The Poison Tree by Erin Kelly

I cannot remember the last time I read a book that I could not put down before I read The Poison Tree by Erin Kelly. It is superb. It is so hard to believe that this was a debut novel, but it was. I have read other novels by Erin Kelly, The Ties That Bind is reviewed here: https://bookreviewstoday.info/2016/04/17/the-ties-that-bind-by-erin-kelly/ .

Erin Kelly was born in London in 1976 and grew up in Essex. She read English at Warwickthe-poison-tree-erin University and has been working as a journalist since 1998. She has written for newspapers including the The Sunday Times, The Sunday Telegraph, the Daily Mail and the Express and magazines including Red, Psychologies, Marie Claire, Elle and Cosmopolitan. She also lectures at Swnawick Writers’ Summer School. She is a generous teacher.

However, although The Ties That Bind was an excellent book, The Poison Tree gripped me even more. I read it in one sitting and did not get to sleep until 4.15 am. I always joke that Erin Kelly owes me a night’s sleep! swanwick outside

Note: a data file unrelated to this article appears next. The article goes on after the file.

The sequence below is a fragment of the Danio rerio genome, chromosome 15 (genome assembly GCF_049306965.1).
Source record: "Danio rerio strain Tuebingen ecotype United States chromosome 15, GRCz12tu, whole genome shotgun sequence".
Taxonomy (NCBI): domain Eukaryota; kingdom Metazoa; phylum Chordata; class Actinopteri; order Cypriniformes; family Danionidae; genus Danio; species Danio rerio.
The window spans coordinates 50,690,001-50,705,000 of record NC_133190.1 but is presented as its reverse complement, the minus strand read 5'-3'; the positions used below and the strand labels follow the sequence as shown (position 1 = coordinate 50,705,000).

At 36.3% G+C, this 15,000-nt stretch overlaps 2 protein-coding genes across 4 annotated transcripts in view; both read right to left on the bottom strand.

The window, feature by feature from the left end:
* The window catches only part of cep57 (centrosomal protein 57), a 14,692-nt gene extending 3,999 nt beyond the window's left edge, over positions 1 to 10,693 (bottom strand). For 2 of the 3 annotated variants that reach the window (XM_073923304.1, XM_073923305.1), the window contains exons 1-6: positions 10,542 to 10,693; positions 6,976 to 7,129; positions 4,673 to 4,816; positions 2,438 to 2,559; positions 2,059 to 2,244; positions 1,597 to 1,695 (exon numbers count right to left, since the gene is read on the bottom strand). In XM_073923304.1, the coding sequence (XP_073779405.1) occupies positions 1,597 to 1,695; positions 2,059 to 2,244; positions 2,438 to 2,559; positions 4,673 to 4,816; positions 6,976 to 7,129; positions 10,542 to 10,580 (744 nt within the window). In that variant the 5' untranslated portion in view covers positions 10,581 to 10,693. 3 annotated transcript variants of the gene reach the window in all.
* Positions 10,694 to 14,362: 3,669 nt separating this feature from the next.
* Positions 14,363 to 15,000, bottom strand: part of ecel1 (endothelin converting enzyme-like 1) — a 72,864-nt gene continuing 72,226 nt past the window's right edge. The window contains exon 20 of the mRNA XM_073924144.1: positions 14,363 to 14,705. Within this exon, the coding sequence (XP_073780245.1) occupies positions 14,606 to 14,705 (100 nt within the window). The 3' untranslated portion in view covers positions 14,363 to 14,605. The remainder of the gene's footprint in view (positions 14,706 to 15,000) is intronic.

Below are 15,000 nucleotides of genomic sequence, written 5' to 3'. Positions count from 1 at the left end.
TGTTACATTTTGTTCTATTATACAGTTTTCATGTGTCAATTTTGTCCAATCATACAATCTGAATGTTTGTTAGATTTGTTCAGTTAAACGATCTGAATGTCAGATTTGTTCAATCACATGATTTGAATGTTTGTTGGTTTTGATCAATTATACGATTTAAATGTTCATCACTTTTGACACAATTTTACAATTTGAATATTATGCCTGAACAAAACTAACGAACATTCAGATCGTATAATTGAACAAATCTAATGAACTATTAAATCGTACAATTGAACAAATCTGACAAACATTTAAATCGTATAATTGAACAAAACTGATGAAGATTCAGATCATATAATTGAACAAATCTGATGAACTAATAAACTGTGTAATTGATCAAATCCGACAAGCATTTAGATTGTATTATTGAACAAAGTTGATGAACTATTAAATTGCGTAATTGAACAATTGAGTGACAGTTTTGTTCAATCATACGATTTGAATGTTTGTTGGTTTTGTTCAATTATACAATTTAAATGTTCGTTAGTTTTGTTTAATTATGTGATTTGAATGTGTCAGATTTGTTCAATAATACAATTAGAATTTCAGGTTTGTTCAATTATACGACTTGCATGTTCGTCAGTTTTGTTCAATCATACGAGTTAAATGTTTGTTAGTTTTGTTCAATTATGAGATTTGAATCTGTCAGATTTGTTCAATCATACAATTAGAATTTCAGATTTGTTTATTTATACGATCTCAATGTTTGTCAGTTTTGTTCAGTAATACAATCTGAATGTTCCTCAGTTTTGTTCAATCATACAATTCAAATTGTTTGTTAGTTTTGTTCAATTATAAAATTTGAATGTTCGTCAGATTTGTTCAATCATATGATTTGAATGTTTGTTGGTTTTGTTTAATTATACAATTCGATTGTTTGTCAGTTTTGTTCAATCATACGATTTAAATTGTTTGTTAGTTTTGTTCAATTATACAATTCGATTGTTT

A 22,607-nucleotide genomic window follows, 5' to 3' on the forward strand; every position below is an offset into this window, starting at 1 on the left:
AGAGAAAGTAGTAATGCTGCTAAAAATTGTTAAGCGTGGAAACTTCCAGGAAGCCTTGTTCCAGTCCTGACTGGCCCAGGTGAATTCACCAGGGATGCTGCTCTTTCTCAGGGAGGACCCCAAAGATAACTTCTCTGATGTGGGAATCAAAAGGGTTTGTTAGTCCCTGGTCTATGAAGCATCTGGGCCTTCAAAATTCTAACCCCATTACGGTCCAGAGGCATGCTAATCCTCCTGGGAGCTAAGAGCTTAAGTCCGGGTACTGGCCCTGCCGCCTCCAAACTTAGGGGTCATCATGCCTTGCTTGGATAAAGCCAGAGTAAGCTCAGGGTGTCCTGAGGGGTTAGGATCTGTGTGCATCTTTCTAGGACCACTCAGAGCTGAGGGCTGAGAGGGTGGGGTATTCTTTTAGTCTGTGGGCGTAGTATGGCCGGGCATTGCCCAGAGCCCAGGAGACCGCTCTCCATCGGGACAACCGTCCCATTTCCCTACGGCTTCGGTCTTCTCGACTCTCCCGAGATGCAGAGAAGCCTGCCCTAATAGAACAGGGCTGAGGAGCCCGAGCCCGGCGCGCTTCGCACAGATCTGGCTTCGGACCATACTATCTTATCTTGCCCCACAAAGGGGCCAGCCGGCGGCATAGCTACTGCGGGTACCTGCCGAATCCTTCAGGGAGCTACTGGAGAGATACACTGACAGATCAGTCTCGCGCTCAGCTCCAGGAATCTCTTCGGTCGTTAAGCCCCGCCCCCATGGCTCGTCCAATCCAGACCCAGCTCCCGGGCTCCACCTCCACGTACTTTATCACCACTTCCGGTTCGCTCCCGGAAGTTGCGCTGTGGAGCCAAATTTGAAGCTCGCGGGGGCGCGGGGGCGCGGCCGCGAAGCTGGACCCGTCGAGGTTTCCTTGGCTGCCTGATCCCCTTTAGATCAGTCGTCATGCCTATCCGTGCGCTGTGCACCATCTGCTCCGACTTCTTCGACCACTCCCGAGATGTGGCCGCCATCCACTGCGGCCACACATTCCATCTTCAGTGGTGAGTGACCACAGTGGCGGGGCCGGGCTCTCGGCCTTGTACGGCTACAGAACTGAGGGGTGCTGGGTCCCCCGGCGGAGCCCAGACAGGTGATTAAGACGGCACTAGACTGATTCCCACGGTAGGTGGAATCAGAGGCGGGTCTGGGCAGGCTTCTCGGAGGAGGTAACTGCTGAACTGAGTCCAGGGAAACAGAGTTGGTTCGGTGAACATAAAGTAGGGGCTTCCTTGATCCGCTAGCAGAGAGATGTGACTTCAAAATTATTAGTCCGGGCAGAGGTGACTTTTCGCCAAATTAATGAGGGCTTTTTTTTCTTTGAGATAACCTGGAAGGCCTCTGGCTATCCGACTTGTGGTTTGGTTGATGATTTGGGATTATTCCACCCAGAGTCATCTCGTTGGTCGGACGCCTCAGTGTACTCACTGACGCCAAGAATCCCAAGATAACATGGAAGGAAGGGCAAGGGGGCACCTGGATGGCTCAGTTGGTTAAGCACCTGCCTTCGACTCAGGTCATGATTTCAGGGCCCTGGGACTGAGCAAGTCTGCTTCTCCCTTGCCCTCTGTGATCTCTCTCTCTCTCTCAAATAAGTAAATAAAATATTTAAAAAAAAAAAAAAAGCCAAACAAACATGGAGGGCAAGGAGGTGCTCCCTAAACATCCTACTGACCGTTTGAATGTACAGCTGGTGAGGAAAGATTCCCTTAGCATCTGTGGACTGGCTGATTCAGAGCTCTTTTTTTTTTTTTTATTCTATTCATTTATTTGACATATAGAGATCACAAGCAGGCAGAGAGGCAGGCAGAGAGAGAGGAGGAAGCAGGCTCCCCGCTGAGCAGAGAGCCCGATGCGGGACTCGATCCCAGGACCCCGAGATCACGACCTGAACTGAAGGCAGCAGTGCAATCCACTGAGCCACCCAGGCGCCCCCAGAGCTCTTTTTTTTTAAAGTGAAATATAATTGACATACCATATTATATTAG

The Poison Tree is unusual because it is told in the present tense by Karen. She is at university in London in the 90s and shares a house with four other girls. They are all very sensible, with steady boyfriends, playing tennis at the weekends and doing nothing more rebellious than sharing a bottle of white over their homecooked meals.

the-poison-treeThen, Karen meets Biba who is a beautiful, carefree aspiring actress, and Karen finds herself sucked into Biba’s world which is so unlike her own. Karen spends the summer living in Biba’s rambling Highgate home with an assortment of characters including Biba’s over-protective brother Rex.

The action flits from the summer with Biba, to ten years in the future. We know from the blurb on the back that the summer ended in a double murder. The reader pieces together what happened all those years ago at the house in Highgate as the author sucks them into Biba’s world. As the author explains a lot about the characters, the reader, and Karen find themselves fascinated by the exciting life Biba leads.

This book has been converted for TV already and I really enjoyed The Poison Tree. It is an intriguing read and it is all cleverly put together. I did not see the final twist, but cannot help but wonder how a person as delightful as Ms Kelly can think of such  dark tales. I will definitely check out more from Erin Kelly.

Valerie Penny

 

 

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